In essence it says local districts are responsible for everything, reasonably practical or not, with no realistic how-tos.

Typical response like Donald John: I take no responsibility; handle it at the local level. I imagine it will devolve to individual schools and teachers, like most things educational do. They have no real authority but have all of the responsibility and will take all of the blame when (not if, in my humble opinion) things don’t work out.

My take: by October everyone gives up and things go back to the way they were last October (pre-COVID-19), come heck, high water, illness and death.

COVID-19 and us — 5.17.20


Well, here we are in the middle of May and the novel coronavirus is still with us. Tens of thousands are getting it for the first time and some are getting it for the second (or third?) time. Thousands are dying of it every single day.


In fact, more than a thousand are dying of coronavirus in the United States every day. As I am writing this, Johns Hopkins University says there have been 89,399 deaths in this country. At the current rate we’ll be well over 100,000 deaths before June.

As America begins to re-open without a vaccine for the coronavirus the number of cases will probably rise. People who have been cooped up in their homes and apartments and not exposed to the virus will come into contact with others who have the virus (but not the symptoms). The virus will spread. The more people come into contact with others, the faster the spread.

One sees the videos of people crowded into restaurants and bars, without facemasks, and wonders who among them have the virus. There’s no “V” on the foreheads of those infected. You just can’t tell — it’s a crapshoot. Take your chances; get infected and take it back to your wife and kids (significant other, roommate, parents, etc.).


They think it won’t (can’t) happen to them. Hey, less than one-half of one percent of the people in the US have COVID-19. Odds are they won’t get it.

Well, that’s not quite the case. Only 1.5 million people have been hospitalized or tested positive for the virus. With the limited testing we have there’s no telling how many people actually have the virus and are capable of spreading it to infect others.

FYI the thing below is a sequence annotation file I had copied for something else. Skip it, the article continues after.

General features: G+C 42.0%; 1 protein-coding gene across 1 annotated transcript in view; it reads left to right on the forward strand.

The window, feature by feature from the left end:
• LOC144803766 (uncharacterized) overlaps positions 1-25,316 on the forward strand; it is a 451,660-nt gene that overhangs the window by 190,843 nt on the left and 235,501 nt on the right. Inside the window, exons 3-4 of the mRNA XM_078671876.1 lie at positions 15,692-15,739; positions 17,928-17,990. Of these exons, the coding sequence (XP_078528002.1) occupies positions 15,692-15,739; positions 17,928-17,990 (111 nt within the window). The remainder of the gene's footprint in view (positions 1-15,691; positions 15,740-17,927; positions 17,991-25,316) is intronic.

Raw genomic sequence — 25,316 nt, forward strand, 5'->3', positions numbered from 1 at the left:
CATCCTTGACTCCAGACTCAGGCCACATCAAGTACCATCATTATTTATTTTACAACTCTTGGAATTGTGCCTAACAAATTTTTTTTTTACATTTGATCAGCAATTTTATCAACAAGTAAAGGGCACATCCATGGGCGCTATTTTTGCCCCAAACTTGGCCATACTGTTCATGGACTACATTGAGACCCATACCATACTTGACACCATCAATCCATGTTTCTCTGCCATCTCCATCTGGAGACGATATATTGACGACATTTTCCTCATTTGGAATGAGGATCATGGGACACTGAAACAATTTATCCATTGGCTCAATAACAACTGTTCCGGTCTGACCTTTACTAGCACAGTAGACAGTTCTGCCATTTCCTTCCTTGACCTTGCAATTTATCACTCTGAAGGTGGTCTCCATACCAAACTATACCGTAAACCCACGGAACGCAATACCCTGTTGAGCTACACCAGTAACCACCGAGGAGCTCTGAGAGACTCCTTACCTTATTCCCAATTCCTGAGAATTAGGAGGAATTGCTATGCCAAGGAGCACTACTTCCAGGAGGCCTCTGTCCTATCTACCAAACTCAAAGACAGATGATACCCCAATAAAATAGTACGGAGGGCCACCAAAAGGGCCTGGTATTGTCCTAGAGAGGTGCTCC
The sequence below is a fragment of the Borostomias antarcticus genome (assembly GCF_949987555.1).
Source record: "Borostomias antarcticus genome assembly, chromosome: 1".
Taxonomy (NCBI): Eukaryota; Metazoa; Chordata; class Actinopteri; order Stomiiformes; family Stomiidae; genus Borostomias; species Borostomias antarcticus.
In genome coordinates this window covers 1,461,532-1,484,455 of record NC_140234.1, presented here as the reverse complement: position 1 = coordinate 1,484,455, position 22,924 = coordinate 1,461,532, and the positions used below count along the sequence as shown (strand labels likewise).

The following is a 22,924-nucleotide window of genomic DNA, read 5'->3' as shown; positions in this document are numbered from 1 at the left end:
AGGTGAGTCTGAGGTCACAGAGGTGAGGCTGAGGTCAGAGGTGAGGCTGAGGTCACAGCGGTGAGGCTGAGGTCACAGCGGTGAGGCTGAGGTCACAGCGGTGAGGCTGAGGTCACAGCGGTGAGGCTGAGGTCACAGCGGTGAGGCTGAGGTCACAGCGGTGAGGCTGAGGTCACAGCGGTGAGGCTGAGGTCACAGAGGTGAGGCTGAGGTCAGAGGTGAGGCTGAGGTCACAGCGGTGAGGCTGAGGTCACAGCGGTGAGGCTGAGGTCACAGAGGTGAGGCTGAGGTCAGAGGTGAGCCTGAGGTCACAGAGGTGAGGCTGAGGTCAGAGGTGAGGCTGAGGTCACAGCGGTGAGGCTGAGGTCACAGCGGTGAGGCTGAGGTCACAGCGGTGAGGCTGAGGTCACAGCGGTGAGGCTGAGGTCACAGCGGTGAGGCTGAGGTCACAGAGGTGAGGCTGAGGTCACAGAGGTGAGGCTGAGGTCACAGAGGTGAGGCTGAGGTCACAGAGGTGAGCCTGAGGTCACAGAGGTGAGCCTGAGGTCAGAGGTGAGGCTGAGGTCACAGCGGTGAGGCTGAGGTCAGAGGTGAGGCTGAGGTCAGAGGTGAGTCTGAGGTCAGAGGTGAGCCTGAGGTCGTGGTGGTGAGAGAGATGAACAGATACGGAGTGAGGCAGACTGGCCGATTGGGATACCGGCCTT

But, let us go ahead and use the 1.5 million figure. That’s about one of every two hundred people in this country. How many people do you come in contact with each day you go and eat in a restaurant, drink in a bar or sit in a salon, hairdresser or barbershop? Five, ten, fifteen, more?

How about we say ten? After twenty days, you’ve come in contact with two hundred people. What are the odds now?

You’re a barber and cut the hair of twenty people a day, none of whom wear masks; in ten days you’ve come in close contact with two hundred people. Of course, there are two other barbers in the shop and they also cut people’s hair. How many people, in total, are you in close contact with in our large and roomy barbershops.

Nail salons. My wife typically spends an hour to an hour and a half getting her nails, fingers and toes, done. The same at her hair stylist. Talk about close contact.

How many people a day does a bartender, supermarket checker, factory worker, coffee shop/sandwich shop employee come into contact with?


Perhaps, we should consider schools — elementary and secondary.

During my teaching career, my classes averaged thirty-five to forty students each. Not bad huh? Well, I taught six classes each day and it’s not much different today in middle/junior and senior high school.

You want schools to re-open? Deal with those numbers.

COVID-19 and us — 4.06.20

COVID-19 now seems to be the current determinant in our lives. It keeps us at home and away from our friends and jobs. When we are out amongst them, it forces us to keep our distance from each other. There are lines at grocery stores and temperature checks at medical centers.

One becomes disgusted, or more so than before, at politicians and office holders who offer nothing but self-serving verbiage. Ghads, the current POTUS makes even W seem to have been almost competent. James Buchanan must be smiling that he is no longer considered, by me at least, to be our worst president.

Home and Doctors

Di and I have stayed at home most of the time. We haven’t been taking many drives to calm her nerves and have been to the doctor’s only once in the last two weeks.

On the 31st we saw her rheumatologist for her twice yearly Prolia shot. Following the injection we went upstairs to the lab and had blood drawn (a ten minute wait and two vials). A day or two later the doctor called and said the results were good and she would see Di again in six months.

All the rest of our medical/dental appointments have been moved to May or June for re-scheduling, as have Di’s hair (I cut my own hair.) and nail appointments.